Well-Regulated Militias, and More

Doug Henwood dhenwood at panix.com
Wed Nov 3 11:06:23 PST 1999

Charles Brown wrote:

>No, ANY provision of the Constitution may be changed by the
>Amendment provision. The Senate could be changed to one Senator from
>every state, or 8 from every state. The Senate could be abolished.
>Originally, the Senators were elected by the state legislatures and
>not elected by the population.

Um, here's what Article V of the sacred text says:

"The Congress, whenever two thirds of both Houses shall deem it necessary, shall propose Amendments to this Constitution, or, on the Application of the Legislatures of two thirds of the several States, shall call a Convention for proposing Amendments, which, in either Case, shall be valid to all Intents and Purposes, as Part of this Constitution, when ratified by the Legislatures of three fourths of the several States, or by Conventions in three fourths thereof, as the one or the other Mode of Ratification may be proposed by the Congress; Provided that no Amendment which may be made prior to the Year One thousand eight hundred and eight shall in any Manner affect the first and fourth Clauses in the Ninth Section of the first Article; and that no State, without its Consent, shall be deprived of its equal Suffrage in the Senate."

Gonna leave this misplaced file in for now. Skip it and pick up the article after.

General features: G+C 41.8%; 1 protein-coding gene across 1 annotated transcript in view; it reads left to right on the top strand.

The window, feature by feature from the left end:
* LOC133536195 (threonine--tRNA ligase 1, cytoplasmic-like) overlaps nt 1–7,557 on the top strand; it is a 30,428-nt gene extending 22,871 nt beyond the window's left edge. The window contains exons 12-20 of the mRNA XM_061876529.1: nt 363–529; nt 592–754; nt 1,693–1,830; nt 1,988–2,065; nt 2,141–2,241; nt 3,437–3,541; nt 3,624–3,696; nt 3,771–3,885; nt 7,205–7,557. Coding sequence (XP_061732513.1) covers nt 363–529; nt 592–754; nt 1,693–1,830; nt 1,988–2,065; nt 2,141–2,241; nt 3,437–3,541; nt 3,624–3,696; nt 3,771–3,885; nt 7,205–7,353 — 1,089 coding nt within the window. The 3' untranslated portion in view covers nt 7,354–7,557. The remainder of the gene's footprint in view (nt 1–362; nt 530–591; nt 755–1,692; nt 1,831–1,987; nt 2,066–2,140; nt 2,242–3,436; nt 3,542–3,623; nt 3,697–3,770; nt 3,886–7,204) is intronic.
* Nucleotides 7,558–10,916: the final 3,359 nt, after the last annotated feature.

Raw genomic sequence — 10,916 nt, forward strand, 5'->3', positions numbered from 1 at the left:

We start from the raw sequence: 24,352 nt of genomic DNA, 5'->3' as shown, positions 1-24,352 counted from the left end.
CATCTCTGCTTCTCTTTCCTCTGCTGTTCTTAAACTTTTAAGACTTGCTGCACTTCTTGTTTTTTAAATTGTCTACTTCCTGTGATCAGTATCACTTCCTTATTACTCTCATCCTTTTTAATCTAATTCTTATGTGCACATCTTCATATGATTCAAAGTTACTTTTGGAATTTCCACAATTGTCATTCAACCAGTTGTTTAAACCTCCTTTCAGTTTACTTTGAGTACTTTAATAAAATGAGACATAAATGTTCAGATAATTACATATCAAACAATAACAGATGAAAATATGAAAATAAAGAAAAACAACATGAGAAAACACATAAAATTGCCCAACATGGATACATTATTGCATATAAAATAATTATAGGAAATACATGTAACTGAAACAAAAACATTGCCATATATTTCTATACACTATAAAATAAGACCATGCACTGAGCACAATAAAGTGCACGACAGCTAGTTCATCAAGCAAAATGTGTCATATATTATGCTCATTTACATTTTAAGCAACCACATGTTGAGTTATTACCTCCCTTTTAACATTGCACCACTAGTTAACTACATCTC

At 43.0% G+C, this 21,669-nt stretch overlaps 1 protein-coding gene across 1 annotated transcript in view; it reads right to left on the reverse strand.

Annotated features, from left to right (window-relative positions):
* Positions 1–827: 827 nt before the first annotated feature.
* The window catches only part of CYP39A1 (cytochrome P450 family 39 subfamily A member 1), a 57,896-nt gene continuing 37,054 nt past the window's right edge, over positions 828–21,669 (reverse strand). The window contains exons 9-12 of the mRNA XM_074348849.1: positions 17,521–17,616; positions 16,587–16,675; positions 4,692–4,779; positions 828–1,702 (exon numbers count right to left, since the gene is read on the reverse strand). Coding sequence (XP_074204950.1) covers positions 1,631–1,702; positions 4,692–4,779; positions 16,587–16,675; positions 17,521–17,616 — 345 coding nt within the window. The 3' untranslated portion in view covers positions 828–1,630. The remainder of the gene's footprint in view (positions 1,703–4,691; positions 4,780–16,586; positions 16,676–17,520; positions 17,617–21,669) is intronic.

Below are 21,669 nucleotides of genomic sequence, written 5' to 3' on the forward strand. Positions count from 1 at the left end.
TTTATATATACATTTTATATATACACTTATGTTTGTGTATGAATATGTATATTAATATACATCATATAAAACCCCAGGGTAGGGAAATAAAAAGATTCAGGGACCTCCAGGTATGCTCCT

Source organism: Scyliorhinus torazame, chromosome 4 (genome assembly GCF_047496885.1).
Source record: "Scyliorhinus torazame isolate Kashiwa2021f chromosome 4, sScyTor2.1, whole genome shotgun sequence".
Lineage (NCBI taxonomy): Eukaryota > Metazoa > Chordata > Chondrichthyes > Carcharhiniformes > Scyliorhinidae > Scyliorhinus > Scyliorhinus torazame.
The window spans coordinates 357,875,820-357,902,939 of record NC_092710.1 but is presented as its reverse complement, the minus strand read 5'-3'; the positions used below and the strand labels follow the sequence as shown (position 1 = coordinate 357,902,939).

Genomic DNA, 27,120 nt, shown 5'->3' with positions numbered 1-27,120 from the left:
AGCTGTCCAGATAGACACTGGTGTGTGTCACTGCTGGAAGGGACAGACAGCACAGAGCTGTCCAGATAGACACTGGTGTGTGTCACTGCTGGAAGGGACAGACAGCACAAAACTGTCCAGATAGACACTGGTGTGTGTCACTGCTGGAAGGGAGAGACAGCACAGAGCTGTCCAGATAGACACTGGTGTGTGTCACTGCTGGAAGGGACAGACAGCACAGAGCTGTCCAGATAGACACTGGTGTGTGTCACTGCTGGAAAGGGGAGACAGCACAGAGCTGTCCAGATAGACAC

That last clause sure sounds like it'd be impossible to abolish the Senate under the present Constitution.

By the way, the White House has a section called "major government documents" on its website. They are:

*The Declaration of Independence *The United States Constitution *North American Free Trade Agreement *General Agreement on Tariffs and Trade *OMB Budgets

Sorta shows the Clinton administration's priorities, eh?


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